Is a No-Cost Mortgage Too Good to Be True?

Here is what you need to know about home loans with no closing costs.

If you’re looking to buy a new home, you probably need a mortgage to finance it. And it pays to shop with mortgage lenders to see which one comes up with the best offer. But it’s not only interest rate you should watch out when you compare the offers – keep closing costs in mind as well.

Closing costs are the various fees you pay to finalize a mortgage, and these fees vary from lender to lender. In 2020, closing costs averaged $ 5,749 nationwide, including prepaid property taxes (property taxes are often paid quarterly, so when you buy a home, you typically pay up front to cover your bill until the end of the quarter you buy. your house).

Some lenders, however, do not charge any closing costs on a mortgage loan. And as a borrower, you may be inclined to opt for a loan without these fees. But is a no-cost mortgage a good idea? Here’s why it might not be.

There is always a catch

Most things in life are not free, and that extends to mortgage closing costs. This doesn’t mean that lenders regularly advertise free mortgages and then stick a fee on you at the end. You can really avoid paying the closing costs of a loan. But avoiding closing costs doesn’t automatically mean you get a better deal.

A zero-cost mortgage is almost guaranteed to carry a higher interest rate. You will need to calculate some numbers to see what your loan will really cost you.

Suppose a lender charges you $ 5,000 in closing costs and an interest rate of 3.2% on a fixed loan of $ 200,000 over 30 years. This means that you will pay $ 865 per month for the principal and interest on this loan, and a total of $ 111,534 in interest over the entire repayment period.

Now, let’s compare that to a no-cost mortgage that waives closing costs but charges you 3.5% interest. In this case, your monthly principal and interest payments will be $ 899, which isn’t much higher than the $ 865 you would pay in our first scenario. But when we add up the interest paid over the life of that loan, it comes to $ 123,472. That’s a difference of $ 11,938. When we compare that to the $ 5,000 in avoided closing costs, we see that in the long run, this is not the best deal. This free option ends up costing around $ 7,000 more all-inclusive.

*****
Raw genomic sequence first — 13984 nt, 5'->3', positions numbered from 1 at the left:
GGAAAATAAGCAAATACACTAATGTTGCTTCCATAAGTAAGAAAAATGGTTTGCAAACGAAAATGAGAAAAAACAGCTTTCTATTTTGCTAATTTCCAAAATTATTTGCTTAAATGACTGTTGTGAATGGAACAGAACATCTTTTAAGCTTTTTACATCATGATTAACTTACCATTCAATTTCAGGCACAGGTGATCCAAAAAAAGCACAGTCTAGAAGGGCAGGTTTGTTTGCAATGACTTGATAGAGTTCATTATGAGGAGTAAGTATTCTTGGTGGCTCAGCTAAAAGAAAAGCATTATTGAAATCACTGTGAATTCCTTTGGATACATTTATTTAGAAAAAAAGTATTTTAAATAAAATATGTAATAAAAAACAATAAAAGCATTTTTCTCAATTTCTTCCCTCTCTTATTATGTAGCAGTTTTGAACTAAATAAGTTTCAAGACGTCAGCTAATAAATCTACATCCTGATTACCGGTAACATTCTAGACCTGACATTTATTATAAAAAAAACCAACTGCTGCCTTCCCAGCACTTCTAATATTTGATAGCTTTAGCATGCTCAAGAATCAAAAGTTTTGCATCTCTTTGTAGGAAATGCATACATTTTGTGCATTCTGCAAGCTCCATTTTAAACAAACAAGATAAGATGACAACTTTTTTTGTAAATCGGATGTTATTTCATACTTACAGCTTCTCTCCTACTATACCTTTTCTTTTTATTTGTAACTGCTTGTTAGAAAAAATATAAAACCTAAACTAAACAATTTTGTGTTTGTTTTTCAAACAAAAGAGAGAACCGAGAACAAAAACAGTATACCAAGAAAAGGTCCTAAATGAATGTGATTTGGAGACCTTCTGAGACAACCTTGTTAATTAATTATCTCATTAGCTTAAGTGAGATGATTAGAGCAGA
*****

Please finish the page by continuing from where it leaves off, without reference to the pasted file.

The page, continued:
That’s not to say that a no-cost mortgage is never a good idea. You can find a lender willing to waive the fees and offer a competitive interest rate. But lenders have to make money somehow, so don’t be fooled into thinking that a no-fee mortgage is always your best bet. Ultimately, you end up paying these fees in one form or another.

A historic opportunity to potentially save thousands on your mortgage

There is a good chance that interest rates will not stay at multi-decade lows any longer. That’s why it’s crucial to act today, whether you want to refinance and lower your mortgage payments or are ready to pull the trigger to buy a new home.

Our expert recommends this company to find a low rate – and in fact he used them himself for refi (twice!). Click here to find out more and see your rate.

We strongly believe in the Golden Rule, which is why the editorial opinions are our own and have not been previously reviewed, endorsed or endorsed by the advertisers included. The Ascent does not cover all the offers on the market. Editorial content for The Ascent is separate from editorial content for The Motley Fool and is created by a different team of analysts. The Motley Fool has a disclosure policy.

The views and opinions expressed herein are the views and opinions of the author and do not necessarily reflect those of Nasdaq, Inc.


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About Mary Moser

Mary Moser

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